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Old 17-07-2009, 10:51   #6
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I think I would assess the necessity this way.

  • Sea Water Temp
  • Search and Rescue Support
  • Traffic Density
  • VHF Range and local communications standards
  • 24hr Racing or Cruising Mode
  • Ability to quickly launch tender


I would never assess it based on cost since to me that is a foolish statement on the value of your crew’s life
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Old 17-07-2009, 11:11   #7
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Thanks for this advice about when to have a life raft on board.
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Old 17-07-2009, 11:50   #8
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Originally Posted by s/v Moondancer View Post
When it is too far to swim and cats need rafts because they don't float well when they are burning.
It's not always the burning, it's the smoke. (Mono & Multi's )
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Old 17-07-2009, 12:08   #9
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Second all of what's been said above. In most cases, the real killer is Hypothermia. Unless the water is above 70 degrees and really into the 80s, your survival time can be from minutes to just a couple of hours. I had to dive on my prop, fouled by a fishing line, off of Monterey in January, Water temp in the 50s. Within 10 minutes, my hands were so numb I had no feeling. Had to duck my head in the water and see what I was cutting cause I couldn't feel whether it was the line, the rudder or my own hands. Probably spent less than 20 minutes in the water but I was so incapacitated had to have the help of my wife and a winch to get back on board. Curled up in a sleeping bag and violently shivered for more than an hour afterward. Thought I'd never warm up. Funny thing was I didn't really feel cold, just numb, till I got out of the water. Thinking back on it, I was probably only a few minutes from dieing and wasn't even aware of it. So, first reason for a life raft is hypothermia. BTW, don't think just because you are staying within sight of land you couldn't use one. All but one crewmember of a sailboat died in a marina channel in Chicago in early spring last year. Make sure any raft you buy has a double bottom and/or heavy insulation in the bottom. Sitting on a the cold floor of a raft, directly exposed to the surrounding water, will suck the life out of you real quick.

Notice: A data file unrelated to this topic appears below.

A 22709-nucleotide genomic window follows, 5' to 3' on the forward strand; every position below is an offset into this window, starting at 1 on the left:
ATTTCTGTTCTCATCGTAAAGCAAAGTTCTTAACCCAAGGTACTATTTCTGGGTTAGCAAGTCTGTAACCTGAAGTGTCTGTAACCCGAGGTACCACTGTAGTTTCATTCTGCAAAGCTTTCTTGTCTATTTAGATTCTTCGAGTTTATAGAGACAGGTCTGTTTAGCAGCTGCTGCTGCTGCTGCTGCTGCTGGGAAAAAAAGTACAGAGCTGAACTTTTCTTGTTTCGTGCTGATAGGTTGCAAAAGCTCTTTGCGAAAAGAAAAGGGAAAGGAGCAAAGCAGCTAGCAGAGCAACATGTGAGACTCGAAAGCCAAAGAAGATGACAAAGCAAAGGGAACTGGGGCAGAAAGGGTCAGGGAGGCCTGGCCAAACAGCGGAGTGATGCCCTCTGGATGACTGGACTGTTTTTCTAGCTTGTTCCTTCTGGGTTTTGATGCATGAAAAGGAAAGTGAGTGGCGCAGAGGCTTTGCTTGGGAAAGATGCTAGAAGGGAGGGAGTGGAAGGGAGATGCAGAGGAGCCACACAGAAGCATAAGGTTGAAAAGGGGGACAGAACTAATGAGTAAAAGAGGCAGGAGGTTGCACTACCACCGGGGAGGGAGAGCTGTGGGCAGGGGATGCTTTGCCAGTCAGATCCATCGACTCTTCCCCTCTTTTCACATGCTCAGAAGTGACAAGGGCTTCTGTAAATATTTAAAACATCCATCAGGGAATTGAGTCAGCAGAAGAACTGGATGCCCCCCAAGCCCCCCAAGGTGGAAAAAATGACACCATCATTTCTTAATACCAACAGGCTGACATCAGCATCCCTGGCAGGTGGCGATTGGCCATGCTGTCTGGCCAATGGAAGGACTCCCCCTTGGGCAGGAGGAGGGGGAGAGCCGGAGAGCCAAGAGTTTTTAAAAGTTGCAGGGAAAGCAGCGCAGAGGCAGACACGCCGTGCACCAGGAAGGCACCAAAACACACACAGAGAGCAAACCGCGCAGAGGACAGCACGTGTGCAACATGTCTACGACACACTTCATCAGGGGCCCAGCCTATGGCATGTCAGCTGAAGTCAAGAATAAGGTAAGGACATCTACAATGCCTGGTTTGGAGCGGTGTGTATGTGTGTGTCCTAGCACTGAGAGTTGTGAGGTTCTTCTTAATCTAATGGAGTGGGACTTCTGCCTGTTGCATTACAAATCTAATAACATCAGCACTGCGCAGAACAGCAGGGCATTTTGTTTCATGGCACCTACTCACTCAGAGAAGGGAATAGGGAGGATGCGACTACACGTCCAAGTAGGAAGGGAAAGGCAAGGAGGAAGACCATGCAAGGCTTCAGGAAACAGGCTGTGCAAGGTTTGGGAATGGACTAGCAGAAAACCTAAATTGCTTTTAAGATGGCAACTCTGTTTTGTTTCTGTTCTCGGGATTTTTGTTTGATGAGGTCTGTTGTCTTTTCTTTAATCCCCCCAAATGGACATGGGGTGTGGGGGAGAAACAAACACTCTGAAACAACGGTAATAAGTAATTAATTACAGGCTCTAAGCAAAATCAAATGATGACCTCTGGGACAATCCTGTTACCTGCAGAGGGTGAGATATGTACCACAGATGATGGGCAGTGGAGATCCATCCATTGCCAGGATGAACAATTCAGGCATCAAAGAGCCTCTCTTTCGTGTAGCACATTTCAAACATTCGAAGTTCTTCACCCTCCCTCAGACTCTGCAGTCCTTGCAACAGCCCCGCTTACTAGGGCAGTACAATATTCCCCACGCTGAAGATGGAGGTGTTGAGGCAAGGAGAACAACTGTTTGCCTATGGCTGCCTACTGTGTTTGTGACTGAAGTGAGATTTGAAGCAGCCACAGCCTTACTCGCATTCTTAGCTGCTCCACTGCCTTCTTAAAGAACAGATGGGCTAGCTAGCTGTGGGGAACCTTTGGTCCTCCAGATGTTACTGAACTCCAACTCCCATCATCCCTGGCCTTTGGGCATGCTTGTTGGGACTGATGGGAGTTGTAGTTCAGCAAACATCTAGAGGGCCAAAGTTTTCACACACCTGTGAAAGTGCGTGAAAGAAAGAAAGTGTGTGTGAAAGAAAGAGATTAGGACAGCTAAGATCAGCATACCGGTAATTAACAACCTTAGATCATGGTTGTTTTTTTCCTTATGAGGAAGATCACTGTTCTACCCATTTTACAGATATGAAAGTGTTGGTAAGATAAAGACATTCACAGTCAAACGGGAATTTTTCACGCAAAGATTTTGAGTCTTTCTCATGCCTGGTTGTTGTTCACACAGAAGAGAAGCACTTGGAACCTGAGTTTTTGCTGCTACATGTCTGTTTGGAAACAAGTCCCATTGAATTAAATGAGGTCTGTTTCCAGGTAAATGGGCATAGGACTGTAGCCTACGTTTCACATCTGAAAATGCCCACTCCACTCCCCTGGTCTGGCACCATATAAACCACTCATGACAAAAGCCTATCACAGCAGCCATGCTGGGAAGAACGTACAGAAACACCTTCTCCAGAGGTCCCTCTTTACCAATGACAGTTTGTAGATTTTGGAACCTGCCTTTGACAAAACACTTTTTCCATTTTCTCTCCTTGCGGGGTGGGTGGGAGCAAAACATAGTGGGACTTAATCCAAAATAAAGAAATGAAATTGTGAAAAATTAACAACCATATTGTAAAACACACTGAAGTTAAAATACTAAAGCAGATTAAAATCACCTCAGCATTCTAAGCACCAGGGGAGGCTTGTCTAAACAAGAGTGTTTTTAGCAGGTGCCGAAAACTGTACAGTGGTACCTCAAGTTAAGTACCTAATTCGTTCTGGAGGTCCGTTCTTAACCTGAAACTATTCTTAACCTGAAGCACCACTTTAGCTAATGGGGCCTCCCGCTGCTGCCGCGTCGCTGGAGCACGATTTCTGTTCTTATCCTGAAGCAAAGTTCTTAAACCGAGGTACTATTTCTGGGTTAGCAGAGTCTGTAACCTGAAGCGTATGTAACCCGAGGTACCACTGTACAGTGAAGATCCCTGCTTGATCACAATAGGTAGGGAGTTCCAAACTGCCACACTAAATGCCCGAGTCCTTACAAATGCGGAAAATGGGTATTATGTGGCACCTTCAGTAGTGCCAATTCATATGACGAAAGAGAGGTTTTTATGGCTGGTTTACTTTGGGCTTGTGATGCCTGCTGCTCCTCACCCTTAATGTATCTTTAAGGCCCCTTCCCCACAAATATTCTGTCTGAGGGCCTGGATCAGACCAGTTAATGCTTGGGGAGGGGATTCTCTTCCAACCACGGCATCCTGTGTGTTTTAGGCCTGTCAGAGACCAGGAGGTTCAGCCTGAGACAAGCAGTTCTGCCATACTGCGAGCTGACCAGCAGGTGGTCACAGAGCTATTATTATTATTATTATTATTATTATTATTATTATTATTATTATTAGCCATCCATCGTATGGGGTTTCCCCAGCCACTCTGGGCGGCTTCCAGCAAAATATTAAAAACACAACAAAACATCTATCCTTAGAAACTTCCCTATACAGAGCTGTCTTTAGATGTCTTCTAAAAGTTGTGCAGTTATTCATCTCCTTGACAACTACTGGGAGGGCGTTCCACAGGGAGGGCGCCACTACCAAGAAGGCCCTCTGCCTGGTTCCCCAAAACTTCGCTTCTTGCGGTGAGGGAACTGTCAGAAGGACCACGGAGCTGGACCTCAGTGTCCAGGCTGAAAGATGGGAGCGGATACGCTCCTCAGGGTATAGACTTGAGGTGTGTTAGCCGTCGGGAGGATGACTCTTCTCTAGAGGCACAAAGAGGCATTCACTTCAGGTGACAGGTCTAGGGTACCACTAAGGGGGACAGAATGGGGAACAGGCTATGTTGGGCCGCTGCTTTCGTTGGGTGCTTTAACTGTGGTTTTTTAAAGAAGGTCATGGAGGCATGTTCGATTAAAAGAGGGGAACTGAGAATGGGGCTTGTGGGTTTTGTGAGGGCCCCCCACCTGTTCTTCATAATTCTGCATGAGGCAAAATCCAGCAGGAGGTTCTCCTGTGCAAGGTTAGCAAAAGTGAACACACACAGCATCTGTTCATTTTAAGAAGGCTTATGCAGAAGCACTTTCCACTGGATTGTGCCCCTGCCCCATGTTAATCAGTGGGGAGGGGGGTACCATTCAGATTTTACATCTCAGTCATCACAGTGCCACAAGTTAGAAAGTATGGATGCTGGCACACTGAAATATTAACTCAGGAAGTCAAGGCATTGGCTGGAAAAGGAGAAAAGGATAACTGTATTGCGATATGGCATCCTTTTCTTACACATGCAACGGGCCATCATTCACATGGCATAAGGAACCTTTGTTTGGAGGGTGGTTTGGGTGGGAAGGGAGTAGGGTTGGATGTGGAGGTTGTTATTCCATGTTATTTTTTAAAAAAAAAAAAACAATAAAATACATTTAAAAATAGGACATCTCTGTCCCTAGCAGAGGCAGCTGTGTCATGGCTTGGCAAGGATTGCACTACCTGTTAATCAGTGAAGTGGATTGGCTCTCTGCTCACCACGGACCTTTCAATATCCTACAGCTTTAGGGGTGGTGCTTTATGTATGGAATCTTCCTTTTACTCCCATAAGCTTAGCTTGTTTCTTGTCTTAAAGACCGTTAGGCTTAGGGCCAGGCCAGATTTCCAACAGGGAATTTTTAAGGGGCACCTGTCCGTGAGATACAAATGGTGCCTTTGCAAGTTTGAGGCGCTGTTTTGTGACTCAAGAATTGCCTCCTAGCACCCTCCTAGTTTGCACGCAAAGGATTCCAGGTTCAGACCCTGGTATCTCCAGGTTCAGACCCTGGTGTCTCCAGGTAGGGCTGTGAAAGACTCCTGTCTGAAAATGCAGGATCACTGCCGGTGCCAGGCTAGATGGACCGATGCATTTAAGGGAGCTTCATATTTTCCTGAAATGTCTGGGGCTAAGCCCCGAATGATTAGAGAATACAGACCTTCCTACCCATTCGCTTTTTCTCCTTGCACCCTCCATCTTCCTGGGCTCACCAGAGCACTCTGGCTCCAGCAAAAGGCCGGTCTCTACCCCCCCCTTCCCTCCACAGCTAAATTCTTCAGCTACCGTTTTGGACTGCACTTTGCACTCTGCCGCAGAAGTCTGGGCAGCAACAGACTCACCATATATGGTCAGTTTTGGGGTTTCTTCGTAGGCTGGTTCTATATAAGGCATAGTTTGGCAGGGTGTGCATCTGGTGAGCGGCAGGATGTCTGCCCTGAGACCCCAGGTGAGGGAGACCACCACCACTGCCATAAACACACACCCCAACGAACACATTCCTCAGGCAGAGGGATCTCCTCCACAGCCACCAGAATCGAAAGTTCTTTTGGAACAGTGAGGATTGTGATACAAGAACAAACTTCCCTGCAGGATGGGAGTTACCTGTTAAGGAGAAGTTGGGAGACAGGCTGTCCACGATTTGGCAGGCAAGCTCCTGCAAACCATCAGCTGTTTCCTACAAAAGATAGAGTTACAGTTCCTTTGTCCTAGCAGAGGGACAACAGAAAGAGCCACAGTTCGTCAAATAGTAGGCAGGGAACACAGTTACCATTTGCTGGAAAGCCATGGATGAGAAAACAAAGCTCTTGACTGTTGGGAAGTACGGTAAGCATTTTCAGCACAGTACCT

Second reason for a raft is visibility. Looking for a bobbing head in the ocean is literally like looking for the proverbial needle. From the air, even in a slow moving helocopter, you'll be extremely lucky to be seen and rescued. From the deck of a small boat, forget it, and even doubtful from the deck of a large ship. The raft is such a larger, more visible target that it greatly increases the chances of being seen/rescued.

Of course, an EPIRB is a necessity. Without some electronic means to locate you, wasted time in looking can surely be your death.

If it's me alone, I tend to lax on the safety equipment. Figure by the time anyone missed me, I'd be long dead. With a family and other crew aboard, feel it's my responsibility to give them the best chance of survival possible. If you can afford a radar, you can afford a life raft.